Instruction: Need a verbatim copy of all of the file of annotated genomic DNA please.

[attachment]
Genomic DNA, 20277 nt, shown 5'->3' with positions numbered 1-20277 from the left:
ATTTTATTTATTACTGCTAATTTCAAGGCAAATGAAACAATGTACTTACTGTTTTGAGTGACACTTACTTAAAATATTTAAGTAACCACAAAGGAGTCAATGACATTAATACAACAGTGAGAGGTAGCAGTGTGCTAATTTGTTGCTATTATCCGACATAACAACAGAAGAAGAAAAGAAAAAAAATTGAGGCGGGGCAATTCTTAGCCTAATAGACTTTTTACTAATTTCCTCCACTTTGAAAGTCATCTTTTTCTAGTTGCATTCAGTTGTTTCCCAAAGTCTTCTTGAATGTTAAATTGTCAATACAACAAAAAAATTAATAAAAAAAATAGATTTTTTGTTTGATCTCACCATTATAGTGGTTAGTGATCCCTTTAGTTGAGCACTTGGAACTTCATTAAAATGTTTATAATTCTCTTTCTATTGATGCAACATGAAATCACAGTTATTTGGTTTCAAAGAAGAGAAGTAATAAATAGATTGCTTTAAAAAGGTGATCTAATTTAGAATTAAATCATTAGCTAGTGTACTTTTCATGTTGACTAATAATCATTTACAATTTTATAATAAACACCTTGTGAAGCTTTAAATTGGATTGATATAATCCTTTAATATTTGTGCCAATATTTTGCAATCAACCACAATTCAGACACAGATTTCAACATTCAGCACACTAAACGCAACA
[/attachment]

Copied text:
Genomic DNA, 20277 nt, shown 5'->3' with positions numbered 1-20277 from the left:
ATTTTATTTATTACTGCTAATTTCAAGGCAAATGAAACAATGTACTTACTGTTTTGAGTGACACTTACTTAAAATATTTAAGTAACCACAAAGGAGTCAATGACATTAATACAACAGTGAGAGGTAGCAGTGTGCTAATTTGTTGCTATTATCCGACATAACAACAGAAGAAGAAAAGAAAAAAAATTGAGGCGGGGCAATTCTTAGCCTAATAGACTTTTTACTAATTTCCTCCACTTTGAAAGTCATCTTTTTCTAGTTGCATTCAGTTGTTTCCCAAAGTCTTCTTGAATGTTAAATTGTCAATACAACAAAAAAATTAATAAAAAAAATAGATTTTTTGTTTGATCTCACCATTATAGTGGTTAGTGATCCCTTTAGTTGAGCACTTGGAACTTCATTAAAATGTTTATAATTCTCTTTCTATTGATGCAACATGAAATCACAGTTATTTGGTTTCAAAGAAGAGAAGTAATAAATAGATTGCTTTAAAAAGGTGATCTAATTTAGAATTAAATCATTAGCTAGTGTACTTTTCATGTTGACTAATAATCATTTACAATTTTATAATAAACACCTTGTGAAGCTTTAAATTGGATTGATATAATCCTTTAATATTTGTGCCAATATTTTGCAATCAACCACAATTCAGACACAGATTTCAACATTCAGCACACTAAACGCAACA